Workers in protective gear wash off a lightly-oiled pelican
Caption
Responders from Tri-State Bird Rescue and Research wash off a brown pelican that was found lightly oiled near the wreck of the Golden Ray. The bird has since been released back into the wild.
Credit: Tri-State Bird Rescue and Research

Responders cleaning up the wreck of the Golden Ray cargo ship in St. Simons Sound this week released a rehabilitated brown pelican that was found lightly oiled on Feb. 7.

Crews responding to the wreck regularly sweep the shoreline and surrounding area for debris and other environmental impacts, including affected wildlife. The bird was transferred to Tri-State Bird Rescue and Research, which has been handling any birds affected by the wreck and salvage operation since the ship capsized in September 2019.

This pelican spent about a week with the rehabbers before returning to the wild. 

“It’s actually a misconception that we decontaminate patients right away,” Michelle Knapp of Tri-State said, explaining that first they need to stabilize the birds so they’re in good health before washing. “The wash itself is so stressful that we really need them at their best condition to be able to be put through a wash process.”

While the bird is getting hydrated and back to a healthy body temperature, the researchers perform a “feather test” on one of its oiled feathers to determine exactly what substance is on the bird and how to effectively wash it off.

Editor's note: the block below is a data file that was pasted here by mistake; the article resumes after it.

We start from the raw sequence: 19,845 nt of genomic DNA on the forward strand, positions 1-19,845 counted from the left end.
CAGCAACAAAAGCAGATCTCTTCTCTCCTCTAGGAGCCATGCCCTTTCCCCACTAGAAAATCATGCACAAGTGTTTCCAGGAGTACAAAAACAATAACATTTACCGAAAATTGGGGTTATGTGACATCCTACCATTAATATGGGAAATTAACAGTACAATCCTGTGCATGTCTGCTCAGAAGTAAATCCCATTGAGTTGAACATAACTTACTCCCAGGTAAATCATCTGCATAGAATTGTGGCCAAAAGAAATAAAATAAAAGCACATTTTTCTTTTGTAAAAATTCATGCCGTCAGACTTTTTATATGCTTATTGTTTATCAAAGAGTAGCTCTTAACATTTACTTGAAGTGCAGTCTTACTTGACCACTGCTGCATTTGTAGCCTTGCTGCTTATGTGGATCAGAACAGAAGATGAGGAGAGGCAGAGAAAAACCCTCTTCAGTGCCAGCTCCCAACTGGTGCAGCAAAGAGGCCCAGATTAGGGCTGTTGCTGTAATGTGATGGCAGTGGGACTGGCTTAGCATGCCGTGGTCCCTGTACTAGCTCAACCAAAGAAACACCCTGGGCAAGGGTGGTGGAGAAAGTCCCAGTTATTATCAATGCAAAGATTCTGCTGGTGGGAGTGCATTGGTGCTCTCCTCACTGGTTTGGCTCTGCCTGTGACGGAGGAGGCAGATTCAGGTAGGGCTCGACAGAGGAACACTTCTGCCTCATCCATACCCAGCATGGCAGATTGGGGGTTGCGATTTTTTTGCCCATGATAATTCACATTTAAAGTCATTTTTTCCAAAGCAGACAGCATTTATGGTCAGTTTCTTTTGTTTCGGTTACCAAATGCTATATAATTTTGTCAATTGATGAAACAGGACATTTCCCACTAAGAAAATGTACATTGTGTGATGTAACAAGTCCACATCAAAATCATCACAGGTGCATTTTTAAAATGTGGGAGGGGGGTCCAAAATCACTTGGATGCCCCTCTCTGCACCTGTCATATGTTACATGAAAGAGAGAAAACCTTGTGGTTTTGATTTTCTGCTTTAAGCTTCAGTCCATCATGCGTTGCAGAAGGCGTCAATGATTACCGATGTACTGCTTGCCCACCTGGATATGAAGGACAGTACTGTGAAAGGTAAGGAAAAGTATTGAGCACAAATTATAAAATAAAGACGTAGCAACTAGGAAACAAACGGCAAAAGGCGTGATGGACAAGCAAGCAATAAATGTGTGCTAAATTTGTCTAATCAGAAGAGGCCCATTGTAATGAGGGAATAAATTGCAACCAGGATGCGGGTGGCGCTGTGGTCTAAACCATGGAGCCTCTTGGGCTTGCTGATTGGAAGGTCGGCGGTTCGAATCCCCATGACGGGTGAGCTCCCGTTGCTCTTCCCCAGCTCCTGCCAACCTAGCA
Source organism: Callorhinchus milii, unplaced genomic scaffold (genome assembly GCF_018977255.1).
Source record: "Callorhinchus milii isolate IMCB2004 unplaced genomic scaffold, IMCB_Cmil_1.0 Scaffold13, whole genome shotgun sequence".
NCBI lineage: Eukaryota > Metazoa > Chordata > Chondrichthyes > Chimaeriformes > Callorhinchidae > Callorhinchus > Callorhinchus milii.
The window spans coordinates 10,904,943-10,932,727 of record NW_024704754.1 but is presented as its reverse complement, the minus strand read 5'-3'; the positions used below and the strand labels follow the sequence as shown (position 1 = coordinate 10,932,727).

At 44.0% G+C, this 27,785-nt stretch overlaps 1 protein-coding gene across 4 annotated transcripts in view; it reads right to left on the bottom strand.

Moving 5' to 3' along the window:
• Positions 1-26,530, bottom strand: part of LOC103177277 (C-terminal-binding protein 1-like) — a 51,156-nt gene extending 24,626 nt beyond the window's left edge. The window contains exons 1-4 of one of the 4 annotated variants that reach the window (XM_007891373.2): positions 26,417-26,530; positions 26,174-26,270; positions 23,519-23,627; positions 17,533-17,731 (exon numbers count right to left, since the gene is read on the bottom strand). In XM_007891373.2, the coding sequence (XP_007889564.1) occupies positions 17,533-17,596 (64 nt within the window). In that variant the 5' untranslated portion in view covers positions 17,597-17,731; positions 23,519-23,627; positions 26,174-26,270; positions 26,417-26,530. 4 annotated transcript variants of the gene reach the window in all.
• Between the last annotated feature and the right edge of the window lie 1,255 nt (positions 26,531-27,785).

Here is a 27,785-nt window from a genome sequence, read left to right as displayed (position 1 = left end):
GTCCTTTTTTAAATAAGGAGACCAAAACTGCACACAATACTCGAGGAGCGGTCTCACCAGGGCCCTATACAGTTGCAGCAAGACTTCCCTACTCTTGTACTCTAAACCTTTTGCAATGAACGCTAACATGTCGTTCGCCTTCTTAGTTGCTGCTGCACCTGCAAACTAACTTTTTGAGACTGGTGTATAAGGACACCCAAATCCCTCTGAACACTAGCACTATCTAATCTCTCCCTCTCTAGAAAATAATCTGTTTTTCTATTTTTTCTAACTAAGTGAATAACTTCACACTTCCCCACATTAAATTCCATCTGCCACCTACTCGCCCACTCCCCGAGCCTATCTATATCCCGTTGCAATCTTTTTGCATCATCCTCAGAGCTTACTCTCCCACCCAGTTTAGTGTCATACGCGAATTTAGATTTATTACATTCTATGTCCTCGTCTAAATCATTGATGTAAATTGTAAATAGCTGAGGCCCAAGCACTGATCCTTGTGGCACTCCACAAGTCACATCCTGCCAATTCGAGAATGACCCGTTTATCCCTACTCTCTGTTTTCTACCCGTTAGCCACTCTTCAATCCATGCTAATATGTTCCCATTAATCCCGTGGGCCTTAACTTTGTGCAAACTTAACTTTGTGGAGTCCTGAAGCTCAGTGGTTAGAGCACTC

“The idea is you test on these feathers, so then by the time you set up your wash and you have your wash team ready to go, you’re not in the tub with that live patient and the product’s not coming off,” Knapp said.

After its week of rehab, video shared by the incident response team shows the pelican loping out of a carrier before flying out over the water.

Caption

A brown pelican that salvage crews found lightly oiled near the wreck of the Golden Ray in the St. Simons Sound is released after being treated and washed.

Credit: Tri-State Bird Rescue and Research

The pelican rescue comes as crews continue cutting operations to remove the Golden Ray from the sound. Currently, crews are making their third cutting, removing a section from the rear of the vessel.

They’ve also been working to remove cars that the Golden Ray was transporting from the front of the ship to help make that section lighter in weight for its eventual cutting and removal.

Environmental groups raised serious concerns about the plan to cut the ship into eight large sections, fearing it increased the possibility of a large oil release into the water and the surrounding marsh ecosystem. 

So far, some debris has washed up, along with individual oiled birds such as the pelican released this week.